A couple of decades ago, whisky was bottled at a much younger age than today. This Glen Grant 5yo is a good example. The fact that it mentions a vintage year was less common, but a few of these Glen Grants have that, especially bottles sold in Italy, Spain and Portugal.
This is a good occasion to mention the Old Bottle Effect. While whisky will not change after being bottled, after many years the glass can start to interact with the spirit. There are a lot of doubts about this OBE (was it related to old distillation methods like direct firing, does the air inside the bottle have an effect or is it just the glass, does the light have an influence, etc.) but there seems to be a general consensus that there is an effect. Common OBE changes include lower peat levels, a certain dustiness / mushrooms and metallic notes.
Glen Grant 5 yo 1974 (43%, OB 1979
for Sileno Portgual, 75 cl.)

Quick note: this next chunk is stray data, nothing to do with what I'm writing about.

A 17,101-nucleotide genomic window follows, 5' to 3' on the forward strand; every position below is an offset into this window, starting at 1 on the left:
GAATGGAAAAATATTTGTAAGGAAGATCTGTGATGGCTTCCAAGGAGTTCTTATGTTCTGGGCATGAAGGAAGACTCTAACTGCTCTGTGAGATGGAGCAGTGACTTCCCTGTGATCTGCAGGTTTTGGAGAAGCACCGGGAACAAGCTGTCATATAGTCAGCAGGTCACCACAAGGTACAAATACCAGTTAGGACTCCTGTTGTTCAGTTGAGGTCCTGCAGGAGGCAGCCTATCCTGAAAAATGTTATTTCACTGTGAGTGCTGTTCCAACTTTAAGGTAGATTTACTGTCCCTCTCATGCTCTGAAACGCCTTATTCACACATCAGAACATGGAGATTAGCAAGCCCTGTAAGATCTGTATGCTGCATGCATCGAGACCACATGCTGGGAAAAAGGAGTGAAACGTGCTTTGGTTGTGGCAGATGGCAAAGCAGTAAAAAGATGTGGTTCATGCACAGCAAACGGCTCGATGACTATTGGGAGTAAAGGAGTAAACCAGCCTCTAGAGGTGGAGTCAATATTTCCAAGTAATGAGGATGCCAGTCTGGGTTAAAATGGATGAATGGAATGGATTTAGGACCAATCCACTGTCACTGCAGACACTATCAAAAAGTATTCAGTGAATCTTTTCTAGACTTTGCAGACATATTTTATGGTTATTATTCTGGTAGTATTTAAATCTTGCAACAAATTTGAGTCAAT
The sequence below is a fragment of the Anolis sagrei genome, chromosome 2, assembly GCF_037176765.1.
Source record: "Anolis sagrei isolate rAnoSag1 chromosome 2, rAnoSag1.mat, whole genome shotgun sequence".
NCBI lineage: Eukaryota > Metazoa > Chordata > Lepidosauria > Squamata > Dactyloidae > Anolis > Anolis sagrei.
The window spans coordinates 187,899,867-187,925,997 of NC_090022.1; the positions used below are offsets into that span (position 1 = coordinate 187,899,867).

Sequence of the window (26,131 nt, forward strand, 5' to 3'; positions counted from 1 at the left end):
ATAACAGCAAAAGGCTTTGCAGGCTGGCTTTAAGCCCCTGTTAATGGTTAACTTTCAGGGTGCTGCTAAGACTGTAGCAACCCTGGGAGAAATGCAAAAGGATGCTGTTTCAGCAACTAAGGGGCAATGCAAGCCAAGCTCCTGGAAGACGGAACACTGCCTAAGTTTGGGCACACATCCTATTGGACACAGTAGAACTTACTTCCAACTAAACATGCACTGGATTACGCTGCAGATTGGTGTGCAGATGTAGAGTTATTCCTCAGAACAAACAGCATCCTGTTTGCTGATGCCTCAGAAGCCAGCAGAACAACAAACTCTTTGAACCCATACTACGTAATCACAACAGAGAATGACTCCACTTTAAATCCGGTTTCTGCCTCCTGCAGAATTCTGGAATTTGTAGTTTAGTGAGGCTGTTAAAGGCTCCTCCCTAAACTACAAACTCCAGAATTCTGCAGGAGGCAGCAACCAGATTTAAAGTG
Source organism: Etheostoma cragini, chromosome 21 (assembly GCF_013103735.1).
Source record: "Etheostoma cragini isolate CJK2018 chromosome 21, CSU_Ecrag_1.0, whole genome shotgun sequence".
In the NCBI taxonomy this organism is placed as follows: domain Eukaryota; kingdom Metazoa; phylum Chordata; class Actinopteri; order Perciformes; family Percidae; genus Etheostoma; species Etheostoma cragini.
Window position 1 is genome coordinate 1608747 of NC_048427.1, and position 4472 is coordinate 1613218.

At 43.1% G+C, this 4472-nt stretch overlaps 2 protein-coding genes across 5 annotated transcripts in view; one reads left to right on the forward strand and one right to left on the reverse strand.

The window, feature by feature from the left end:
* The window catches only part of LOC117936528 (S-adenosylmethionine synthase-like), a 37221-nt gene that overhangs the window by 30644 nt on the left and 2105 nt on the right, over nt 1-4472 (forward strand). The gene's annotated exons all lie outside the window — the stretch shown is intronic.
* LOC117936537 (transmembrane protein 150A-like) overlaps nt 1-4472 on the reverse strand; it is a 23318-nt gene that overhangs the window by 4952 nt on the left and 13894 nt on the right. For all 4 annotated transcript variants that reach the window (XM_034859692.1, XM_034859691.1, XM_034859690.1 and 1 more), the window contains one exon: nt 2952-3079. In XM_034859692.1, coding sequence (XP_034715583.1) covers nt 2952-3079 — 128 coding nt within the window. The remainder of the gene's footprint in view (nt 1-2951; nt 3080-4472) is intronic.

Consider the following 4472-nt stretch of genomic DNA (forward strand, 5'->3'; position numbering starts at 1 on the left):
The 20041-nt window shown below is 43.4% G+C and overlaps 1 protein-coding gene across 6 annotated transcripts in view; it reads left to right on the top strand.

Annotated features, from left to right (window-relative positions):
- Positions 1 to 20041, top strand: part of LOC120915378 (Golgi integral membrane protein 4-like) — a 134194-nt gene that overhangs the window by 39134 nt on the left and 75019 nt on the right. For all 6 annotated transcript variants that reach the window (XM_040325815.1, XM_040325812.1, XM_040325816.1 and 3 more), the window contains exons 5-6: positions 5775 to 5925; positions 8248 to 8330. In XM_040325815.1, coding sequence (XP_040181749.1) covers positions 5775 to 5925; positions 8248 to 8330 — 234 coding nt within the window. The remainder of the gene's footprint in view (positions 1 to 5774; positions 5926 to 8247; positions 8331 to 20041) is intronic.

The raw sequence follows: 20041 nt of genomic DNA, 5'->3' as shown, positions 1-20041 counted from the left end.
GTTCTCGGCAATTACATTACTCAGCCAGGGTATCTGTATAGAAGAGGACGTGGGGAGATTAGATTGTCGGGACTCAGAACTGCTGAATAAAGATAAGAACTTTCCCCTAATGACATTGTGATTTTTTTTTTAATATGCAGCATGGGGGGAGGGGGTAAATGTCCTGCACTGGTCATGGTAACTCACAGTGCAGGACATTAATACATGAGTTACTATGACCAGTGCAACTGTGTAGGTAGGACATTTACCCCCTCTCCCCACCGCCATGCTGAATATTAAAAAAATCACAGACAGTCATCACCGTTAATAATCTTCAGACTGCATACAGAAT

Nose: starts on porridge with a few mineral notes. Slightly metallic as well. Quite a lot of lemon. Wet books. Faint hints of motor oil. Interestingly, these notes are mixed with a nice but really vague tropical fruitiness of lime, apricot and passion fruit.
Mouth: quite weak, with mostly the malt speaking. A few herbal notes come out, a few flowery notes and some liquorice (the wood, not the candy). Develops on apples. Not a high-flyer but not bad either.
Finish: completely on apple juice (rather spectacular) but quite short.
Difficult to score. On the one hand, this is not up to modern standards in terms of density and flavour complexity. On the other hand I love those old noses and it drinks like lemonade. Sadly, I’m not living in Madrid any more, because this would have been perfect for a hot summer day.